The first phase of the agreement comprises an economic study on the viability of the project development option, which could potentially halve the anticipated project capex a December 2018 feasibility study pegged at C$464 million, provisioning $230 million to build a mill and tailings facility at site.
CEO Jean-Marc Lacoste said the development was another important step under the custom milling option, "the objective of which will be to negotiate a favourable rate" to transport the ore. "Ontario Northland has the necessary capacity, a solid reputation and has been providing this transportation service to mining companies for more than a century," said Lacoste.
The custom milling option also promises reduced environmental and community impacts.
The Ontario Northland Railway serves northern Ontario and northern Quebec, running directly past Wasamac to an exchange terminal with Canadian National railway at Rouyn-Noranda, after which the line becomes CN property to the east and serves other major Abitibi region mills including Yamana Gold-Agnico Eagle's Canadian Malartic, IAMGOLD's Westwood and Eldorado Gold's Lamaque, as well as Monarch's Camflo and Beacon mills.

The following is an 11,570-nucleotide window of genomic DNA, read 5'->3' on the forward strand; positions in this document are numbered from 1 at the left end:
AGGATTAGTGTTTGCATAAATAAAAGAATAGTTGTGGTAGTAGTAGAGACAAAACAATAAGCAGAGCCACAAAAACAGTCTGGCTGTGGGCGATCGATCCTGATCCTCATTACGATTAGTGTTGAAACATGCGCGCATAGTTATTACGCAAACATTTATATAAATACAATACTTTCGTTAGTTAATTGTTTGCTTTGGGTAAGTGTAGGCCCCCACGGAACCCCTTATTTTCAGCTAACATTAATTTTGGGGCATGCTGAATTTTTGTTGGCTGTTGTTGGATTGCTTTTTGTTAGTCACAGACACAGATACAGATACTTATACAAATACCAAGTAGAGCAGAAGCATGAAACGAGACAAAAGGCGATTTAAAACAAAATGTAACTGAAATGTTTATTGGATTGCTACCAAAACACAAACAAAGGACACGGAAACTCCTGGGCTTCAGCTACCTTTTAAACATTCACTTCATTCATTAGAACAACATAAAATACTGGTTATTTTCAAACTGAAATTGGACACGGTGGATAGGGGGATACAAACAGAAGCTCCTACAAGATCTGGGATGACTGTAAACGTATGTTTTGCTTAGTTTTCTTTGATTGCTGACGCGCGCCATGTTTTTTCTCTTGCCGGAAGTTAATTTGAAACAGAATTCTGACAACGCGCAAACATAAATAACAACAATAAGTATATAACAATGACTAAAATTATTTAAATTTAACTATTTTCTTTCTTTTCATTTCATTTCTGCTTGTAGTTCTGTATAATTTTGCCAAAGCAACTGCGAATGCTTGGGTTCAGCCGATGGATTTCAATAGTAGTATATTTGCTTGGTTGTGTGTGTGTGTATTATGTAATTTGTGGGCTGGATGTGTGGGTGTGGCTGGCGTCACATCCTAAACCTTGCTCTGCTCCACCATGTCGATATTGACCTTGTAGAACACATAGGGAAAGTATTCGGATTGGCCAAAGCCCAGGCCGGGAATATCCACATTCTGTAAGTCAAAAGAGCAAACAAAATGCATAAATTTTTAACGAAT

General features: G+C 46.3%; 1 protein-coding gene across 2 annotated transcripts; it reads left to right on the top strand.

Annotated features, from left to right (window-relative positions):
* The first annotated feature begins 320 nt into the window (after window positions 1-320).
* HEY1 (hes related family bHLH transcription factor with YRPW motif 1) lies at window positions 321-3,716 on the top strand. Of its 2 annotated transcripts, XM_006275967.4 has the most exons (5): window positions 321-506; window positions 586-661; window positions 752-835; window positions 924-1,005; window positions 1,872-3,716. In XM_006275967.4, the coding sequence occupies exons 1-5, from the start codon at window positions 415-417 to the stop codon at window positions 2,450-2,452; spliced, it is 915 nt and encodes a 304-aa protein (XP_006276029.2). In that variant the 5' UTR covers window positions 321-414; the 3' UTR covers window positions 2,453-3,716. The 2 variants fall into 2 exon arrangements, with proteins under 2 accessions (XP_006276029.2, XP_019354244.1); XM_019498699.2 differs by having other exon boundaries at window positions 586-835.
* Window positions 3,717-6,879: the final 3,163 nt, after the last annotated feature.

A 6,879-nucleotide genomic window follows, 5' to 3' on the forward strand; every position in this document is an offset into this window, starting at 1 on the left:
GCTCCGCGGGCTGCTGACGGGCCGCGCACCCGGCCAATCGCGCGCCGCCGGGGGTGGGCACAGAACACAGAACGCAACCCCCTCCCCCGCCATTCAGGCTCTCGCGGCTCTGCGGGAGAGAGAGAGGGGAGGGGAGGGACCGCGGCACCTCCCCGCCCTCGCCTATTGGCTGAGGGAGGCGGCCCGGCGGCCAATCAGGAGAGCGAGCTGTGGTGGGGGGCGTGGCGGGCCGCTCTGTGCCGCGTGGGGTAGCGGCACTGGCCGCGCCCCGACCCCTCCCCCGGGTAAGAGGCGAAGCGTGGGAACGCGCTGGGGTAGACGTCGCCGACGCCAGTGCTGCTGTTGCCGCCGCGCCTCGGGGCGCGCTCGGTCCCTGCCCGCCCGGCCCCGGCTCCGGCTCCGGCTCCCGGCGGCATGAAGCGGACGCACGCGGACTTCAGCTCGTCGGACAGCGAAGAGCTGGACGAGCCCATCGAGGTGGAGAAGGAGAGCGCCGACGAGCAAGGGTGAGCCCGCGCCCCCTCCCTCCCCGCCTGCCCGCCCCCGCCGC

Monarch's Wasamac feasibility study highlights average annual gold output of 142,000oz over 11 years, at projected all-in-sustaining costs of $630/oz.
Monarch raised C$5.4 million early last month in a private placement that attracted a $4.2 million investment from Yamana, and $720,000 from Alamos Gold.
Monarch has been flagged as a potential M&A target by industry insiders, with attractive Wasamac attributes said to be capex below $500 million, a mine life of more than 10 years, and annual production above 100,000oz gold-equivalent.
Monarch shares (TSX:MQR) have nearly quadrupled since the broad mid-March equity sell-off to hit a new 12-month high at 45c this week. They closed lower at 42c on Thursday, capitalising the company at C$113 million (US$83 million).